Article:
The six keys to preparing for a doctor's appointment
If you’re not feeling well—especially if you haven’t felt like yourself for a few months or more—you’re probably looking for answers. If your symptoms come and go, and change over time, and it seems like there’s always something wrong, you might be developing a medical condition that needs treatment and ongoing medical care. Lupus is one example of a disease with signs and symptoms that can mimic other illnesses, and can be hard to diagnose.
If you haven’t seen your regular primary care doctor lately, now is the time to make an appointment. When you call, tell the nurse or receptionist that you’ve been having ongoing health problems, and you’d like an appointment to discuss your symptoms. If you’ve been seeing different doctors without getting answers, ask your primary care doctor for a referral to a rheumatologist.
At this appointment you’ll give your doctor as much information as you can about your symptoms. However, in today's managed health care system, the time you spend with your doctor is often very short. That’s why being prepared for the appointment is the best way to help your doctor help you.
Good preparation will also help to lessen any anxiety you may be feeling about the diagnostic process.
The greatest part of your doctor’s understanding of what’s happening in your body will be based on your description of your symptoms—both now and in the past. While the doctor also needs to examine you and look at results of your laboratory and imaging tests, your personal history gives valuable information.
The more organized your medical history is, the easier it will be for your doctor to begin to consider possible reasons for your health complications.
These suggestions can help you stay organized:
- Keep a journal of your symptoms. Include a timeline and descriptions of symptoms, including those that have disappeared. This checklist will help.
- Ask your spouse, a relative or friend to help you prepare for the discussion with your doctor. You may also want her or him to go with you to the appointment to help you explain your symptoms and when they occurred, and to help you take notes.
- Be specific. When you talk to the doctor, be as specific as you can about each symptom, when it occurred, and how it affected you.
These questions apply to most symptoms, so think ahead about how you would answer them:
- When did the symptom start?
- Is this a new symptom or has it happened before? If so, when? How often?
- Does anything trigger it, make it better, or make it worse?
- Is it present every day, or does it come and go?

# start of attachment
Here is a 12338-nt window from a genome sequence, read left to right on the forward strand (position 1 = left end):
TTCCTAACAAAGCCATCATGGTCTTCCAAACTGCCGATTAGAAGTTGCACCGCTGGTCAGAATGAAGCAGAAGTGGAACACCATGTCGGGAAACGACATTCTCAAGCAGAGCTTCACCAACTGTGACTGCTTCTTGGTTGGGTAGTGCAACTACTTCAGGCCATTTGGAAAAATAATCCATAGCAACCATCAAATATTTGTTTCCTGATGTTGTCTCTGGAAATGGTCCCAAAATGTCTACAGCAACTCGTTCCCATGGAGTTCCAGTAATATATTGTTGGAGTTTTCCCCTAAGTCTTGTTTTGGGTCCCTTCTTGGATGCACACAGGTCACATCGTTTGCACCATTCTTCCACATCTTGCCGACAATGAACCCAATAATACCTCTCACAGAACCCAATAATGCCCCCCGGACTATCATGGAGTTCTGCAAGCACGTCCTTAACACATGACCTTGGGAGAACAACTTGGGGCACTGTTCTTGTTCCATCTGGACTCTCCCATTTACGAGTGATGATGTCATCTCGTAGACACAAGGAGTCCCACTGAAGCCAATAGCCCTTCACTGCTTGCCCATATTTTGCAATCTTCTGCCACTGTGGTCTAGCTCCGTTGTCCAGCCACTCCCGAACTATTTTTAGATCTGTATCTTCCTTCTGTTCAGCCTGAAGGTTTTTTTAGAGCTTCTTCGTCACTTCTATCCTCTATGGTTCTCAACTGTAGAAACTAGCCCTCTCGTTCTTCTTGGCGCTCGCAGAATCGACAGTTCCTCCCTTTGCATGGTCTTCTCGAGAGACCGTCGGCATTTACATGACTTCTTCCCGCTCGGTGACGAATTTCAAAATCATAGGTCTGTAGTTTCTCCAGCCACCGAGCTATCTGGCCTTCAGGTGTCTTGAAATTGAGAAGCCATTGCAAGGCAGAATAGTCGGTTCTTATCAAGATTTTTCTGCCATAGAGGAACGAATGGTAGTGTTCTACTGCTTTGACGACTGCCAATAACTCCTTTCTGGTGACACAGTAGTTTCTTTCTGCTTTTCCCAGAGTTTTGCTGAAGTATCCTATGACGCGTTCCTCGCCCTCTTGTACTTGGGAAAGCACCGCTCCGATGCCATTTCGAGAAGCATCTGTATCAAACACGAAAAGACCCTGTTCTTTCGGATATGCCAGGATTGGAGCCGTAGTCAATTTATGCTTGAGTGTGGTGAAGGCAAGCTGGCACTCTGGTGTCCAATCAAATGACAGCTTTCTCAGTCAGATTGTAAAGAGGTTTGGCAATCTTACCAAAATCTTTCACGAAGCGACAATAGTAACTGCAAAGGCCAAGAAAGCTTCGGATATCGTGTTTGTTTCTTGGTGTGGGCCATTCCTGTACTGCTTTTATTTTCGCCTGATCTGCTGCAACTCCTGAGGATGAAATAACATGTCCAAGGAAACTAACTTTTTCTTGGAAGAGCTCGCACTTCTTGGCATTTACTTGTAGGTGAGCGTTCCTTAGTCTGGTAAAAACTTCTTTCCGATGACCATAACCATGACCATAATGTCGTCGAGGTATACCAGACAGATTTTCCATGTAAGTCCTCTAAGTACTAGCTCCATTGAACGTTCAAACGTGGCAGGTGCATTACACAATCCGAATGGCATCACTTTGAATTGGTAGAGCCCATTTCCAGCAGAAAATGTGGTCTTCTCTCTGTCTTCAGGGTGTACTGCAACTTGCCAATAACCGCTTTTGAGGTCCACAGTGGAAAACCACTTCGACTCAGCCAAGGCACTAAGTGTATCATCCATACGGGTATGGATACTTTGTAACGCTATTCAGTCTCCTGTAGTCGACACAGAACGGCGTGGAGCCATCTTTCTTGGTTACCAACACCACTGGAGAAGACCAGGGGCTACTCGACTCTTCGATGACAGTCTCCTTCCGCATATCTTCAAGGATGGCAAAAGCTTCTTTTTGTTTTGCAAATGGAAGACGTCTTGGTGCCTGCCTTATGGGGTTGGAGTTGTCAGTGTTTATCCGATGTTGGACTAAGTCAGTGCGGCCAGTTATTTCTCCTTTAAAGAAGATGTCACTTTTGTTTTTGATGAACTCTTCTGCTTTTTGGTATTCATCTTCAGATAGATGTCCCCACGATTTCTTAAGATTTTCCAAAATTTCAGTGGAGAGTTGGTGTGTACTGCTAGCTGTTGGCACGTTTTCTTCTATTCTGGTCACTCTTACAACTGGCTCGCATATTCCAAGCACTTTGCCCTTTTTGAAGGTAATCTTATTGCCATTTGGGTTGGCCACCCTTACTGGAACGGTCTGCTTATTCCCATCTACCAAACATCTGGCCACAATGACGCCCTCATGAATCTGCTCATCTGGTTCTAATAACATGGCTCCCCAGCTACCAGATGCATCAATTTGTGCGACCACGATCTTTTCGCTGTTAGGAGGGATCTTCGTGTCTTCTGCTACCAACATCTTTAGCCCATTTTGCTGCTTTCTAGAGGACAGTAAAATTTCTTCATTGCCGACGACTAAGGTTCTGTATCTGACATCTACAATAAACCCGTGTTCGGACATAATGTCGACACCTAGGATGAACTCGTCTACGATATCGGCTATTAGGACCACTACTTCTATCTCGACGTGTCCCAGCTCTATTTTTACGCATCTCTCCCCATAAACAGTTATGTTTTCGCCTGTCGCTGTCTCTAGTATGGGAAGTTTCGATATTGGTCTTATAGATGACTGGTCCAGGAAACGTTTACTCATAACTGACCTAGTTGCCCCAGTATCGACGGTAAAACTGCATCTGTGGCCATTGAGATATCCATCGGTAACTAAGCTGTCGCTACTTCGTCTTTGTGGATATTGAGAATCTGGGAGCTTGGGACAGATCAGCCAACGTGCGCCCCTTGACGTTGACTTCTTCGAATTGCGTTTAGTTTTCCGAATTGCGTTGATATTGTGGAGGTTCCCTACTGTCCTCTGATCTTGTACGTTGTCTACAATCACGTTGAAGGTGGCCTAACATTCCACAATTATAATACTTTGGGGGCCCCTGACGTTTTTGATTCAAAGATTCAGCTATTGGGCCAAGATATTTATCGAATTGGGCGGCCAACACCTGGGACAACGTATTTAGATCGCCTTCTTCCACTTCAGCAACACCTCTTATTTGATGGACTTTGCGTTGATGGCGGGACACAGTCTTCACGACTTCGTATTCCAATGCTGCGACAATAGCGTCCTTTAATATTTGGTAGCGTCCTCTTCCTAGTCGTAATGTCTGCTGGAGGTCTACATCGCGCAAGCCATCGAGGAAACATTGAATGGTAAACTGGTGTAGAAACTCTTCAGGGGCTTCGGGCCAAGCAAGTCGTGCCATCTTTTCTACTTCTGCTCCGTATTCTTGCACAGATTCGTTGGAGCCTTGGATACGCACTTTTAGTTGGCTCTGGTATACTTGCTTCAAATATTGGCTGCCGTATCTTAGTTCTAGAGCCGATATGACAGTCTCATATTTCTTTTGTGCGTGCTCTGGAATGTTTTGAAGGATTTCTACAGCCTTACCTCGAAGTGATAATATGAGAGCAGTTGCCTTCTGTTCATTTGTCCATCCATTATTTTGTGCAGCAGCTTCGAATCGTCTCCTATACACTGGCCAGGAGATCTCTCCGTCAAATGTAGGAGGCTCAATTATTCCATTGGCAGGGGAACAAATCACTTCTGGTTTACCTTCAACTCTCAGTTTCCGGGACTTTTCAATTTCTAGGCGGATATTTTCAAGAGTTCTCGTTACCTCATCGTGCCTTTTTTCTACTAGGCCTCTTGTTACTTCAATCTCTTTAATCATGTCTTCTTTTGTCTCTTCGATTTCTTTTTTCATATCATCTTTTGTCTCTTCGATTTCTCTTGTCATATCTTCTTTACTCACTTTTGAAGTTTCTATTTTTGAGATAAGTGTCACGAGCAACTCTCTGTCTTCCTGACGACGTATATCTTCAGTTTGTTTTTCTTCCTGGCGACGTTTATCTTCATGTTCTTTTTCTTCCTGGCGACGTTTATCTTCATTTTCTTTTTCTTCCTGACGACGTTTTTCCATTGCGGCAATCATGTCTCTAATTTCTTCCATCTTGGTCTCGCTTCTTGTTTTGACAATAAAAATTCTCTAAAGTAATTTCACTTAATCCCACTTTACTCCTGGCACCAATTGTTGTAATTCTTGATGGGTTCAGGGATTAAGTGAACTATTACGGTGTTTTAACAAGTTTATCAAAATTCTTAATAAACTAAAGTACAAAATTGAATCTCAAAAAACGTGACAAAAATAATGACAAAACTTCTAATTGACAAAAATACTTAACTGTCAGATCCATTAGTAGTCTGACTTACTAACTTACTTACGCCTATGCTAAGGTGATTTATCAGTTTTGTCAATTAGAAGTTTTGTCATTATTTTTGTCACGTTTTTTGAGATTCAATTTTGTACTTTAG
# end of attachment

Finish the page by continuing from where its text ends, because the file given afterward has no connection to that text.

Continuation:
- Is it worst in the morning, as the day goes on, at night, or is it constant?
- Does it interfere with your daily routine?
- If the symptom is causing pain, how severe is the pain on a scale of 1 to 10? (10 being the most pain you’ve ever had)
Your doctor needs to know what medications you’re taking, including those prescribed by other doctors and any dietary supplements (vitamins, minerals, herbs, etc.). Bring ALL your medications and dietary supplements—prescription and non-prescription—in their original containers. This way the doctor understands the dosage you’re taking, how often you’re taking it, and the refill schedule.
If you have a prescribed medication or dietary supplement that you’re not taking for some reason (side effects, cost, or another reason), tell the doctor that, too. Any side effects you’ve noticed after taking a product should also be reported.
To get a full picture of your past medical history, your doctor relies on copies of medical records from other doctors. You can either have these sent before your appointment or you can bring copies with you. You should also bring the results of any imaging studies such as X-rays or MRIs.
Most doctors’ offices and imaging centers require you to sign a form that allows your records to be sent to the new doctor. Not every office will contact you beforehand to arrange for the transfer of records, so you’ll need to ask how these arrangements should be made. The successful transfer of your records can help you avoid the expense (and potential medical risk) of repeat diagnostic tests.
- Are there any other tests you need me to have done to help you decide on my diagnosis?
- Based on what you know so far, are there any medical conditions that you can rule out?
- Based on what you know so far, are there any new symptoms that I need to watch out for and tell you about?
- Is there anything I can do at this time to feel better? (For example, change sleep habits or diet; try a new medication; add a particular wellness activity such as deep breathing or tai chi; see a specialist doctor)
- Is there anything I should not do at this time? (For example, get pregnant; take a long trip with a lot of sitting; start a new job or other stressful situation; participate in something very physical like a marathon)
At the end of an appointment, your doctor will go over what was discussed, decisions made about treatments (if any), and any suggested changes to your medications. However, doctors who are hurrying to stay on schedule (or are already behind schedule) may accidentally forget to do this or not fully explain what you need to know.
It’s OK to remind your doctor to:
- Give you a brief verbal summary of what has been discussed (diagnoses possibilities or diagnoses ruled out; symptoms to look out for; activities to do or not do)
- Let you know of any kind of follow-up you need to do now, including any forms for new lab tests
- Tell you when you should have your next appointment
Every doctor's appointment is your opportunity to explain and discuss your problems and concerns with someone whose job is to listen and to help. The better prepared you are for the appointment, the better you will feel about the experience, and the closer you’ll be to receiving an accurate and timely diagnosis.